Large-Scale Meteorology Refines Carbon Exchange Rates

Carbon dioxide (CO2) is a major driver of climate change. While burning fossil fuels drives the increase of atmospheric CO2, ecosystems may offset fossil fuel CO2 emissions in North America by taking up carbon through photosynthesis and storing it in vegetation and soils. However, the ability of North American ecosystems to continue to act as a sink for atmospheric CO2 may change depending on various factors, including climate.

The effect of large-scale meteorological systems on regional, continental-scale carbon fluxes has not been studied extensively. Nina Randazzo, a Ph.D. candidate in Anna Michalak’s lab, with colleagues, is now studying the impact of continental-scale meteorology on carbon uptake across North America. The goal is to better understand climate controls on ecosystem carbon uptake and storage to project the ability of these ecosystems to continue to sequester carbon, even with climate change.

The goal is to better understand climate controls on ecosystem carbon uptake and storage…

Nina Randazzo, a Ph.D. candidate in Anna Michalak’s lab

Image courtesy Carnegie Institution for Science

Climate and meteorology affect photosynthesis, plant respiration, and soil microbial activity, influencing the land-air carbon balance. Using an algorithm to identify meteorological features and a network of observational sites to measure CO2 exchange, the team investigated a jet stream-associated storm track’s interaction with a monsoon-like system from the Gulf of Mexico. Carbon uptake was suppressed directly under the storms and throughout a large region experiencing the wet system.

The team also studied the relevance of these events for the total amount of carbon absorbed over the course of the growing season. Great Lakes forests, which have a long data record, experienced a seasonal suppression of carbon uptake in years with frequent storms of this type during the study period.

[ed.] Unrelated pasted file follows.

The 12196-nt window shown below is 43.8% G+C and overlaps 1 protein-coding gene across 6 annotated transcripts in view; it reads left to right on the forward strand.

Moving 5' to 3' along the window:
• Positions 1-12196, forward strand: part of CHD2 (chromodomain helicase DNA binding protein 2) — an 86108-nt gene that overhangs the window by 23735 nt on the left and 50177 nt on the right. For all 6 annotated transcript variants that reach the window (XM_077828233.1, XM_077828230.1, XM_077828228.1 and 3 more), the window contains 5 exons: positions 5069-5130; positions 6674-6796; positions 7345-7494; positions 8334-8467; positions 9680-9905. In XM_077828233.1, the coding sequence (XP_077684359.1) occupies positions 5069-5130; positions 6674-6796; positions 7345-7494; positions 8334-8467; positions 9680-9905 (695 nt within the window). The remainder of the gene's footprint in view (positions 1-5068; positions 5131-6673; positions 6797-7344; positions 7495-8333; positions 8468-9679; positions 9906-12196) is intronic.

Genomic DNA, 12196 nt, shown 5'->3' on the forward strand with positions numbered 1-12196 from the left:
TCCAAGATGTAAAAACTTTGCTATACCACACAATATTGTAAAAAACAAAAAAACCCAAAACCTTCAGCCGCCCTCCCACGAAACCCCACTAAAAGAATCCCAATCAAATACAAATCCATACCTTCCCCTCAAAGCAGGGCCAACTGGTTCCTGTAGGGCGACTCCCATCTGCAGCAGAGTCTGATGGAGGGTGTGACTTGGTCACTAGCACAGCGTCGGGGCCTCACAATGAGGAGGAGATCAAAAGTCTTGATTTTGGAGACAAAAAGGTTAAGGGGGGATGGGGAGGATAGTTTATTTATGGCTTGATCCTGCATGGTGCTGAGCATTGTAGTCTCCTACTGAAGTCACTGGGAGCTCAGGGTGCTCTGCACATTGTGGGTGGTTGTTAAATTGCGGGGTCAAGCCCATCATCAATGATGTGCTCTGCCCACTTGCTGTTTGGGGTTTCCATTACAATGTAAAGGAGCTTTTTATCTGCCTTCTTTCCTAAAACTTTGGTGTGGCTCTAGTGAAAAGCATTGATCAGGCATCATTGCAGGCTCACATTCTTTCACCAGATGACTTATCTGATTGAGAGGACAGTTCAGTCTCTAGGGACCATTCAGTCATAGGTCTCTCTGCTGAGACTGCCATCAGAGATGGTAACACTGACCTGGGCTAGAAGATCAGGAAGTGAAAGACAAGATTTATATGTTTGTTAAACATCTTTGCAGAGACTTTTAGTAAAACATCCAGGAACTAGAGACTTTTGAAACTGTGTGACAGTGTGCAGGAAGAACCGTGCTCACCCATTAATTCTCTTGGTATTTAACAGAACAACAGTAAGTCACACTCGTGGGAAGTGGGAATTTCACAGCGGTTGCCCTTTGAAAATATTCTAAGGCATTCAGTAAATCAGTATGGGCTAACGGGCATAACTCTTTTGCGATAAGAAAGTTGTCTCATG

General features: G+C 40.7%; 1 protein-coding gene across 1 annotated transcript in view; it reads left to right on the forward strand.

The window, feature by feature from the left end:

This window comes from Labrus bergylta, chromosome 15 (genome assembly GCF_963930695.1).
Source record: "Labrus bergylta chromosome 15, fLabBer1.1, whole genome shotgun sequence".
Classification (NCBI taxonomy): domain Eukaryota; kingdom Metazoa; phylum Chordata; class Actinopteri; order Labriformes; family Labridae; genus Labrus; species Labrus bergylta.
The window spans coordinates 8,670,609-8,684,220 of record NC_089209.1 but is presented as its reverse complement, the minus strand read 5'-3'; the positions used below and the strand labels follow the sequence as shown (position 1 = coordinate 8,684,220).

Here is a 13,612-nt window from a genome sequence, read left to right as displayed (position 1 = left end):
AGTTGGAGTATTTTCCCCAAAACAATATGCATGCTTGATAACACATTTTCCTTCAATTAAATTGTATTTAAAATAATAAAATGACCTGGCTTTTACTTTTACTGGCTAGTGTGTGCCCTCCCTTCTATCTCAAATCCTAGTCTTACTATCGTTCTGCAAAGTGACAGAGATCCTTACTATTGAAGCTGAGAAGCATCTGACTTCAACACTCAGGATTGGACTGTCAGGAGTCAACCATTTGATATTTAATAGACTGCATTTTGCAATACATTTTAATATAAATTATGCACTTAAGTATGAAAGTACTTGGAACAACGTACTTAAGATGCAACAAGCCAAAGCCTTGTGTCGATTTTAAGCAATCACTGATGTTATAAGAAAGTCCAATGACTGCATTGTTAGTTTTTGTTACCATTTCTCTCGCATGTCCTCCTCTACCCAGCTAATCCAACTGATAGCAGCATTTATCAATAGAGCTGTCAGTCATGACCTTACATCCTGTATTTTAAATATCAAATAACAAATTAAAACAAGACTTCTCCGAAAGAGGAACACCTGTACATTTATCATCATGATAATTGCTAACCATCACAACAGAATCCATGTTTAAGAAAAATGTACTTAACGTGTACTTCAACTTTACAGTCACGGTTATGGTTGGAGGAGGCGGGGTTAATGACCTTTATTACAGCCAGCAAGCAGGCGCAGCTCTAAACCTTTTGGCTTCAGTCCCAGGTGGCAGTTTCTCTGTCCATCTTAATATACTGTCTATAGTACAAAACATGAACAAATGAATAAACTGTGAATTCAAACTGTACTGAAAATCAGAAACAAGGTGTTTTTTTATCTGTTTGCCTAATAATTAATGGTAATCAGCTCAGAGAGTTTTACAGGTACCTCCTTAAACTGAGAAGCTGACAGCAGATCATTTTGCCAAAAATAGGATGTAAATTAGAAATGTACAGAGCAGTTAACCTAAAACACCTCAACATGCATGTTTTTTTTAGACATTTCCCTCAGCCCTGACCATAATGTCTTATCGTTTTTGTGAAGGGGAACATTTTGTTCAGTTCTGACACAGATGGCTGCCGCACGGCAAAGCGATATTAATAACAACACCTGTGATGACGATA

The team also investigated how climate variables affect the carbon balance across Alaska’s ecosystems. Thawing soils and increased microbial activity can lead to rapid carbon loss to the atmosphere, but a longer growing season could increase carbon stocks. These two factors lead to uncertainty about the net effect of climate change on high-latitude carbon balance. 


This diagram shows the precipitation pattern in the upper Midwest U.S. studied by Nina Randazzo and colleagues. Image courtesy Journal of Geophysical Research, Biogeosciences with permission

Observation towers are shown by red triangles. The precipitation pattern is associated with a mid-latitude cyclone that is influenced by the Great Plains low-level jet and the North American jet stream. Average daily precipitation during this event, which occurs mostly during the summer (panel b), is concentrated just northwest of the Great Lakes (panel a). The winds associated with this precipitation pattern are characterized by a strong cyclone in the area of precipitation and inflow from the Gulf of Mexico (panel c), which are shown relative to general summertime winds (panel d).

They used geostatistical inverse modeling with three years of NASA data, which relates atmospheric CO2 observations and environmental variables to CO2 exchange. They found that autumn carbon exchange is sensitive to the warm, moist conditions that are predicted to become the norm in Alaska. The tundra and shrubland biome lost large amounts of carbon under these conditions. But a longer growing season in the boreal forest biome offset that CO2 release. These results suggest that tundra and shrubland carbon stocks are more vulnerable to carbon loss.